In his second Daily Kos post on filibuster reform, “The Progressive Benefits of Rules Reform,” Chris Bowers makes the case that the chief benefit of the filibuster reform proposals now being considered is ending GOP obstruction of presidential appointments.
Bowers argues that under the proposed Democratic reforms, “Most notably, the legions of vacancies in our federal judicial, regulatory, law enforcement and diplomatic departments would be nowhere as severe.” He offers Center for American Progress estimates of the large numbers of appointments being held hostage by the Republicans and the time it would take to get them confirnmed under existing filibuster rules. Bowers also cites alarming statistics from Ed Brayton’s post, “GOP Increases Control of Courts” at Dispatches from the Culture Wars:
A determined Republican stall campaign in the Senate has sidetracked so many of the men and women nominated by President Barack Obama for judgeships that he has put fewer people on the bench than any president since Richard Nixon at a similar point in his first term 40 years ago.
The delaying tactics have proved so successful, despite the Democrats’ substantial Senate majority, that fewer than half of Obama’s nominees have been confirmed and 102 out of 854 judgeships are vacant…
When Bush left office, Republicans had appointed just under 60 percent of all federal judges. Twenty months later, the number has dipped only slightly to a shade under 59 percent, according to statistics compiled by the liberal Alliance for Justice. Because of retirements, the percentage of Republican-nominated district judges actually has gone up.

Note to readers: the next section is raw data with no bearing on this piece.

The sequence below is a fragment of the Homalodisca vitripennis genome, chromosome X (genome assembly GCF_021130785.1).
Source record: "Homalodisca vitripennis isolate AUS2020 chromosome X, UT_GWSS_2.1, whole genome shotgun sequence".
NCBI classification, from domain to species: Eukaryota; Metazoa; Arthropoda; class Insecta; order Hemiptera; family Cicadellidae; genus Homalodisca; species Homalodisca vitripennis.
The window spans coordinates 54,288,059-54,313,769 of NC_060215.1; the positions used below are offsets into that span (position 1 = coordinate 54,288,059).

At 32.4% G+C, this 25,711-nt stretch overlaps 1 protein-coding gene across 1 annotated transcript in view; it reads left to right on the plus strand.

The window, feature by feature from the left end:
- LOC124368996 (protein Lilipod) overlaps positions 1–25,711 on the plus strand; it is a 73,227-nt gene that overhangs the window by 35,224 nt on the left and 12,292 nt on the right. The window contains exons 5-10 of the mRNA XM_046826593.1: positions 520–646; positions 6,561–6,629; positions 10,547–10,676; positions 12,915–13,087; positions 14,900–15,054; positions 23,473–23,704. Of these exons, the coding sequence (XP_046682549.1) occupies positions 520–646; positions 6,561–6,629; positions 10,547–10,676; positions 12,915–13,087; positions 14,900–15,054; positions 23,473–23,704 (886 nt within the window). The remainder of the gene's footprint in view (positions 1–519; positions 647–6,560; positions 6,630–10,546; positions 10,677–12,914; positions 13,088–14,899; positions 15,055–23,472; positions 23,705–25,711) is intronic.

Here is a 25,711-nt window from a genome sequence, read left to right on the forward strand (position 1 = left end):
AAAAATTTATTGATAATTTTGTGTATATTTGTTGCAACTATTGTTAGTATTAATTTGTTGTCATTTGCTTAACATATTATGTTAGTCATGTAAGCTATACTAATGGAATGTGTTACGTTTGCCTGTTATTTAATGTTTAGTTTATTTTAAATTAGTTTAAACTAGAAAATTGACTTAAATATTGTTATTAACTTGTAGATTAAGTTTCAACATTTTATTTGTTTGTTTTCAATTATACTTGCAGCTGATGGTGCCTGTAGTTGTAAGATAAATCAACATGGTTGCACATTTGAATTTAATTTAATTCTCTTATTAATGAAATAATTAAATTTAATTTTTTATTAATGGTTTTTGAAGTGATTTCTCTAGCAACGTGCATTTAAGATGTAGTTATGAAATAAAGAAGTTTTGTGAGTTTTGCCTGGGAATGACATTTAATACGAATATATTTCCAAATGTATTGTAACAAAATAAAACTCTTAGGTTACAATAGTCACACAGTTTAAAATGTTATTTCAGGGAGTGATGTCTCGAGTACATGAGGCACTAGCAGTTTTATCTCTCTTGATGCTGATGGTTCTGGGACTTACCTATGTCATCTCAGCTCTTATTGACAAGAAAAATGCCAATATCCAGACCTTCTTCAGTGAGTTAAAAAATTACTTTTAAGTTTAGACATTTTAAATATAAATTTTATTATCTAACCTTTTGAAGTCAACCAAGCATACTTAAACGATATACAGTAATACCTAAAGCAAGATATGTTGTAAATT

Bowers has a pretty convincing closing argument about the importance of filling the appointments through filibuster reform:
Making the motion to proceed not subject to filibuster, and ending post-cloture debate time on nominations, would put an end to this. Nominations would only be blocked when there were 41 Senators opposed to the nomination. This would fill hundreds of these vacancies very quickly, making for a larger victory than any legislative accomplishment reasonably within the reach of Congressional Democrats in 2011-2012. The people enforcing and interpreting laws and regulations are just as important as the laws and regulations themselves, after all. Further, a government riddled with vacancies becomes a self-fulfilling conservative prophecy of a government that doesn’t function well.
None of this is to discount the potential political and messaging benefit of making the filibuster a real filibuster. It is entirely possible that by making the filibuster real, its use will be significantly reduced and attention to Republican obstructionism will be greatly heightened. However, relative to the concrete benefits of plugging hundreds of holes in the federal government, it is just more difficult to predict what impact the real filibuster will have.
In a couple of the comments following Bowers second post on the filibuster, respondents take issue with his assertion that “…it must be admitted that the current reforms being discussed, making the filibuster real and reducing opportunities for obstruction on nominations, would not have altered the outcome of any of the major legislative fights of 2009-2010.” As one respondent put it, “On first glance, yes, unless you take into account the way a talking filibuster can affect public opinion. The debate over the Civil Rights Act forced opponents to look ridiculous.”
For a more detailed understanding of the likely run-of-show on January 5, also check out Brian Beutler’s post, “The Senate’s Long, Twisted, Bumpy Road To Filibuster Reform” at Talking Points Memo. Main Street Insider also has an in-depth look at “S01E15 – The Merkley Proposal” up at MyDD.